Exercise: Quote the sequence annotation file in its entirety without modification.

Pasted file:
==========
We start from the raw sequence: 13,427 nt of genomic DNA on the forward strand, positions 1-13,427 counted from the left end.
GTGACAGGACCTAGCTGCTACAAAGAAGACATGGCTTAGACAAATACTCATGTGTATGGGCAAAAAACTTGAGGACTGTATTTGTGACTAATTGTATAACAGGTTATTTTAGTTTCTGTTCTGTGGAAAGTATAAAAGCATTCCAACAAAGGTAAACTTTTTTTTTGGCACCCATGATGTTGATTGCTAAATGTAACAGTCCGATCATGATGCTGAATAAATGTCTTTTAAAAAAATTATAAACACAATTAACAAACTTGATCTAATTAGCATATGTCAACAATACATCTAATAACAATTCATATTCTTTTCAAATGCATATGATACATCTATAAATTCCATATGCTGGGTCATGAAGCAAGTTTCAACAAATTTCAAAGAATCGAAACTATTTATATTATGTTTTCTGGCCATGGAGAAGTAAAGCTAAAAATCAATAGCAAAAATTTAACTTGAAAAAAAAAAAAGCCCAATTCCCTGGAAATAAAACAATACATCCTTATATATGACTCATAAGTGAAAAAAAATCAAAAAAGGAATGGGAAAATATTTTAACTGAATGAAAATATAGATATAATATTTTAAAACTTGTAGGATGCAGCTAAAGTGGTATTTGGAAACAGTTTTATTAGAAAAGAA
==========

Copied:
We start from the raw sequence: 13,427 nt of genomic DNA on the forward strand, positions 1-13,427 counted from the left end.
GTGACAGGACCTAGCTGCTACAAAGAAGACATGGCTTAGACAAATACTCATGTGTATGGGCAAAAAACTTGAGGACTGTATTTGTGACTAATTGTATAACAGGTTATTTTAGTTTCTGTTCTGTGGAAAGTATAAAAGCATTCCAACAAAGGTAAACTTTTTTTTTGGCACCCATGATGTTGATTGCTAAATGTAACAGTCCGATCATGATGCTGAATAAATGTCTTTTAAAAAAATTATAAACACAATTAACAAACTTGATCTAATTAGCATATGTCAACAATACATCTAATAACAATTCATATTCTTTTCAAATGCATATGATACATCTATAAATTCCATATGCTGGGTCATGAAGCAAGTTTCAACAAATTTCAAAGAATCGAAACTATTTATATTATGTTTTCTGGCCATGGAGAAGTAAAGCTAAAAATCAATAGCAAAAATTTAACTTGAAAAAAAAAAAAGCCCAATTCCCTGGAAATAAAACAATACATCCTTATATATGACTCATAAGTGAAAAAAAATCAAAAAAGGAATGGGAAAATATTTTAACTGAATGAAAATATAGATATAATATTTTAAAACTTGTAGGATGCAGCTAAAGTGGTATTTGGAAACAGTTTTATTAGAAAAGAA